As I’ve stated before, I believe Carolyn Sollis, who at the time of my father’s adoption worked for the State Board of Control in Des Moines, Iowa. Carolyn is the lady Mother Joseph mentioned was her “last hope” for finding a baby in the letter about my grandparents to Earl Ward, which was postmarked in late March 1955.
My father was supposedly born April 19, 1955 — which means the visit from Carolyn to Mother Joseph at the Covenant of the Good Shepherd must have been a fruitful one. Where else would my father have come from, other than Ms. Sollis? They’d exhausted options like Catholic Charities and Lutheran Social Services, presumably because of the religious constraints, but yet there my father was, three weeks later.
What’s interesting about the State Board of Control is this, which was found on a list of historical adoption agencies in Iowa:
1948/1947 – State Board of Social Welfare. No Address; coexists with the State Board of Control of State Institutions, Children’s Division State Capitol, which is the largest adoption agency in Iowa.
1965 – (Note the name change) State Department of Social Welfare, Division of Child Welfare, State Office Building: participates in intercountry adoptions, apparently coexists with the State Board of Control of State Institutions, Children’s Division.
So we know that the State Board of Control was the largest adoption agency in Iowa, and was facilitating intercountry adoptions — precisely what my grandparents would have had, considering they were from Fort Worth, Texas. That’s who Ms. Sollis worked for, and that’s probably where my dad came from.
But I’m not entirely sure that’s the case. While the State Board certainly facilitated private adoptions such as my father’s, so did the Florence Crittenton Home in Sioux City (you may have heard of that name; they were all over the nation), and Carolyn Sollis went to work for Crittenton shortly after 1955 in Chicago. Perhaps she had some sort of relationship with Crittenton at that time. After all, she transitioned into a pretty high-ranking position when she became the national field consultant for Crittenton.
It’s pretty impossible to tell which avenue is correct, though. My father may have been passed through the state, which would make Edward O’Brien’s involvement more interesting to me, or he may have been from Crittenton, which would make finding more information an easier process.
Crittenton has records — albeit not great ones, from what I hear — and adoptees are able to access them with, of course, a few hoops being jumped through. My father is supposed to be digging through boxes for me, so we’ll see if anything comes up.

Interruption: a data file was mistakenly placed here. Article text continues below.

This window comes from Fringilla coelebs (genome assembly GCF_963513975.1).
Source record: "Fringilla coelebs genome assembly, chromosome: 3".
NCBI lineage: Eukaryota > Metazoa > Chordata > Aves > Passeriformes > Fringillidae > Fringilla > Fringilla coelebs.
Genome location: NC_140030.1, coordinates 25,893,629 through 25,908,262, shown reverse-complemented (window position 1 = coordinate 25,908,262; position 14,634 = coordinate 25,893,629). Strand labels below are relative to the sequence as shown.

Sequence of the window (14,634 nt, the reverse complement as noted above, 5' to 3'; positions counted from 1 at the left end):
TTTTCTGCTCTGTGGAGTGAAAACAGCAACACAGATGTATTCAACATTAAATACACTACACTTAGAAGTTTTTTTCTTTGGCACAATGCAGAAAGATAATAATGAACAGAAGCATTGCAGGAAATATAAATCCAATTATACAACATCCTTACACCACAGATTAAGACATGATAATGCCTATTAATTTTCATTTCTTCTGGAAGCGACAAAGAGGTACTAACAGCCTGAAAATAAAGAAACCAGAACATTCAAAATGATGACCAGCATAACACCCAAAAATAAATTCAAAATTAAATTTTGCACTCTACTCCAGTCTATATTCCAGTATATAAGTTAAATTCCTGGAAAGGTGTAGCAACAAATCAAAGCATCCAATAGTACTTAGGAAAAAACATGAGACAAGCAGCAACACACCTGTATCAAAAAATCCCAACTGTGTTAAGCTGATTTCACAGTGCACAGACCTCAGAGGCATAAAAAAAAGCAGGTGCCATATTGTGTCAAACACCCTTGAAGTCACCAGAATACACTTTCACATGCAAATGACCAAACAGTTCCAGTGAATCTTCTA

Mother Mary Joseph is still interesting, too
Perhaps there isn’t anything to the whole state adoption thing, and my father came from Mother Joseph instead. After all, what I’ve found out over the last few days is that the Convent of the Good Shepherd also ran an orphanage and home for wayward and delinquent girls (man, I hate that term) in Iowa.
1944 – House of the Good Shepherd. Asbury Road, Dubuque, IA; A Catholic reformatory and protectory for 94 wayward girls, conducted by the Sisters of Our Lady of Charity of the Good Shepherd.
The Catholic church being involved by way of Mother Joseph is also interesting because of the church’s involvement in the placement of Native American babies and children under the “Indian Adoption Project.” I’m putting that in quotations so there is no question as to whether I’m intentionally using the term Indian; it was just what the program was called back then.
To be fair to the Catholic Church, plenty of churches were involved in placing Native American children up for adoption from the late 1800’s on.
In the Southwest, the Church of Jesus Christ of Latter Day Saints took thousands of Navajo children to live in Mormon homes and work on Mormon farms, says the Indian Country Today Media Network, and the Catholic Church and other Christian denominations swept many more Indian youngsters into residential institutions they ran nationwide, from which some children were then fostered or adopted out.
So, really…take your pick. Crittenton, the state of Iowa, or the Catholic Church. Who knows, really. I mean, my dad obviously came from somewhere, but where is still a mystery.
I’ll continue to look into the others who were involved with my father’s adoption over the next week, mainly because there doesn’t seem like I have much of a choice otherwise, but I’ve resigned to banking on my sister’s genealogy report as the answer to this puzzle. Luck does not seem to be on my side.